And what I think is the jobless who really don’t want to work will settle for unemployment/welfare, but those who do – and I think there would be plenty – will take the federal jobs and be productive workers. The CCC and WPA during the biggest GOP Depression weren’t 100% successful but accomplished some lastingly good results and furnished a livelihood for millions of jobless.
BTW, I too spent time in the military, more than a dozen years, and worked regularly with federal civilian employees and found them, as a whole, more than first class and dedicated.
I agree with what you say. But I think that given a choice between a guaranteed government job and going on welfare most unemployed folks would jump at the chance for the govt job. Once there it would be very difficult to dislodge them for poor performance. Most govt positions have a lot of employee protections and firing hem is costly and time consuming for an HR dept already working at capacity. The program would have to be separate and apart from the normal govt employment systems with all the associated cost and protections that go with it.
In short, it’s a dumb idea with a high price tag.
I think you’re making too many assumptions from predicting the outcome based upon what’s just a sketch of a proposal. It’s probable that federal jobs created and filled by these guaranteed job programs would be triggered by defined economic conditions and trimmed when those conditions change, hopefully for the better. They’d be targeted toward projects that have defined end, building/repairing bridges, roads, ports, waterways, and infrastructure in general. But then, I tend to see the glass as more than half-full, but can appreciate the wisdom of those who see the opposite. BTW many thought and still think that Social Security, Medicare, and ACA were expensive and dumb ideas, too.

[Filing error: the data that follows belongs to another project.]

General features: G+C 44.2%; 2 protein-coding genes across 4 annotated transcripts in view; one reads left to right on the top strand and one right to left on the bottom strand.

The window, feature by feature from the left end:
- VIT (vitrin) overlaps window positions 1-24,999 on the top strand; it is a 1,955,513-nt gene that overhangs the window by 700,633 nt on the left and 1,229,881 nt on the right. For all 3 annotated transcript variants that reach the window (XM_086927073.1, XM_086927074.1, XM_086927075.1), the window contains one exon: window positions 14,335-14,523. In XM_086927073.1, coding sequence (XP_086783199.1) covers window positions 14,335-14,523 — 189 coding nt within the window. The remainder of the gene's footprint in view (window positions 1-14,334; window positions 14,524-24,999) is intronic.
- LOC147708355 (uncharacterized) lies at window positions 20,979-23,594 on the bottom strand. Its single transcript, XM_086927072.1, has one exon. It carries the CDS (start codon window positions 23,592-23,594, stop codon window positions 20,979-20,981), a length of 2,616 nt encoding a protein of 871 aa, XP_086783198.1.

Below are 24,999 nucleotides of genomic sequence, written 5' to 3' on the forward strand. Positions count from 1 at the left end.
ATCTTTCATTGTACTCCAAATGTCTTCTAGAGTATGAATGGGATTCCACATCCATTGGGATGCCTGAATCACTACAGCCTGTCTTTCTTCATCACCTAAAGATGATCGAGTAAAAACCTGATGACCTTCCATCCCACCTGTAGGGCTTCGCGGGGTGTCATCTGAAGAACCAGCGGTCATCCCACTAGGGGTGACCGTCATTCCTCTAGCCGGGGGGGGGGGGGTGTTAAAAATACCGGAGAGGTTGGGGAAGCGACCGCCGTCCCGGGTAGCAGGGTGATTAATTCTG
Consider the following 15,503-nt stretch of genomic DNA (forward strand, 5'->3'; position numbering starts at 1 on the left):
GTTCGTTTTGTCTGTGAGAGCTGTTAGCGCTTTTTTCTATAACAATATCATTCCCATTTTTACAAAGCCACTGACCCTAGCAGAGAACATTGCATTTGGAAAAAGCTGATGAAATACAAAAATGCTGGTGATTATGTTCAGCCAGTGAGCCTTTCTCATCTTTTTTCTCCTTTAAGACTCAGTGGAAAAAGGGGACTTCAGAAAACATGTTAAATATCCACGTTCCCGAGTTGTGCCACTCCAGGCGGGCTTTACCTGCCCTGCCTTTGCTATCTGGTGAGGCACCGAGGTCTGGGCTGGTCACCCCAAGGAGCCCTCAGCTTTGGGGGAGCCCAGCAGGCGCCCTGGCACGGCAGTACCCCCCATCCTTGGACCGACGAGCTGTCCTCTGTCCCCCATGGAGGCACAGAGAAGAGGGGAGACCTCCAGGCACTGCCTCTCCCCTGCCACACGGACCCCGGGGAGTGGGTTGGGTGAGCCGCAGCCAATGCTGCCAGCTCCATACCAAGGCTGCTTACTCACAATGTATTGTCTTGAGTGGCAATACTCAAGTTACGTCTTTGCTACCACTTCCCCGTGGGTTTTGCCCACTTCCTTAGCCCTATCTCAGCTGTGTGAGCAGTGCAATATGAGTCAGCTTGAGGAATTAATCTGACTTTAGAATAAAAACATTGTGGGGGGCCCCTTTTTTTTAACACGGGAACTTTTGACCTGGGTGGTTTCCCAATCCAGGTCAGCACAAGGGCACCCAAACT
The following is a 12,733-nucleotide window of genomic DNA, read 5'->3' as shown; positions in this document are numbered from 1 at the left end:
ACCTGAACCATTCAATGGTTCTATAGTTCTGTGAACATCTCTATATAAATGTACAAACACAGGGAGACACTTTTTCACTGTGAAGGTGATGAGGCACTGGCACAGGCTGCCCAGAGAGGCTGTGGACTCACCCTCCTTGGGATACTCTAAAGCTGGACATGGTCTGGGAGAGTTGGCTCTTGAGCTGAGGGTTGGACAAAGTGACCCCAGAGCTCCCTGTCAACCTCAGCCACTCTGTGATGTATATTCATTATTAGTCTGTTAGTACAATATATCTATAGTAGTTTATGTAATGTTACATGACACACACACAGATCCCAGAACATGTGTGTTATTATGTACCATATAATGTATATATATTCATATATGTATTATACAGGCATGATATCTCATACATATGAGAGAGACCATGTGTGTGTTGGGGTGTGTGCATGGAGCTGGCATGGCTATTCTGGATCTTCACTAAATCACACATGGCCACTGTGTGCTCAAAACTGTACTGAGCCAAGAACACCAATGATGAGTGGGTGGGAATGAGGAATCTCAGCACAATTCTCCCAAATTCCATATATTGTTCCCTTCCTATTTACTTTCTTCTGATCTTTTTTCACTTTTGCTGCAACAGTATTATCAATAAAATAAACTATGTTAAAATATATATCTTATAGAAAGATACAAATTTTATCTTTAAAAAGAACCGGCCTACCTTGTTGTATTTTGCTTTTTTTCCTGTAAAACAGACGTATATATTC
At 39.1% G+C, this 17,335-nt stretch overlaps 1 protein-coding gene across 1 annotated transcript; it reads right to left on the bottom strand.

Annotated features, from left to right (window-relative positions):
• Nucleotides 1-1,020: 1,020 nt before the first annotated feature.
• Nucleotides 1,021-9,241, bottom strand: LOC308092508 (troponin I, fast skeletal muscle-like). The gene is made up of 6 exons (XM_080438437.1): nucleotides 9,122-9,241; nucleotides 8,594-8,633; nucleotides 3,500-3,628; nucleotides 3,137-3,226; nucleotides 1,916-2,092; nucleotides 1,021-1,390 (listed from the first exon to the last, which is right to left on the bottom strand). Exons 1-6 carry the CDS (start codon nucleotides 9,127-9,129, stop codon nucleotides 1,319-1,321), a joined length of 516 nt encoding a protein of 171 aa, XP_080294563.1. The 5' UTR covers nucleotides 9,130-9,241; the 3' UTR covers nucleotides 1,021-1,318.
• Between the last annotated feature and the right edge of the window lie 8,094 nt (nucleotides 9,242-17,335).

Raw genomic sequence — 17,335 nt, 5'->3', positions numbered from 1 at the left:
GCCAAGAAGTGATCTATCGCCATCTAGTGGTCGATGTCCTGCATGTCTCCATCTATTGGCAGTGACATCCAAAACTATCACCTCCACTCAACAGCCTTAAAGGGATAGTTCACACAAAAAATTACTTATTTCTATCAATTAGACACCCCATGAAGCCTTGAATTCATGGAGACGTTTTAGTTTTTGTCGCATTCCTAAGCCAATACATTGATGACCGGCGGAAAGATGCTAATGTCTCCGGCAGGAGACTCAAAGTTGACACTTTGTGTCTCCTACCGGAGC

Here’s a fact:
Wait a minute!! Are you implying that people would take advantage of a Federal program?? That’s just down right baffling…
They still are…
I keep waiting for my $2,500 savings on health insurance that I was promised.
Quit trying to take this polite discussion political, this isn’t about the former president.
Years ago there was a Government Hiring Freeze.
A Friend who worked for the Defense Dept complained that the ones doing the work were leaving and what was left were not doing the job.
Sheesh, I thought I could get away from anecdotal evidence by spending some time here rather than the Lost Forum. Not so I guess.
Then again, the governments are adept at “use or lose” when confronted with not using all their funds. I would think most agencies (to get those big grants) want to ensure getting those funds and find ways to justify their current staff and perhaps add more.
Consider all the local state and federal employees. I believe I saw that is 7% of the population but may be wrong.
In the late 1970’s I made my living by selling IBM systems to medical teaching hospitals to use in tracking and applying for govt grants.
As a sales rep covering federal & state accounts I timed specific targeted sales calls to coincide with two major events; the settlement of labor contracts and the fiscal year’s end. I tried to be there when department heads were notified of any left-over funds at the end of the budget year.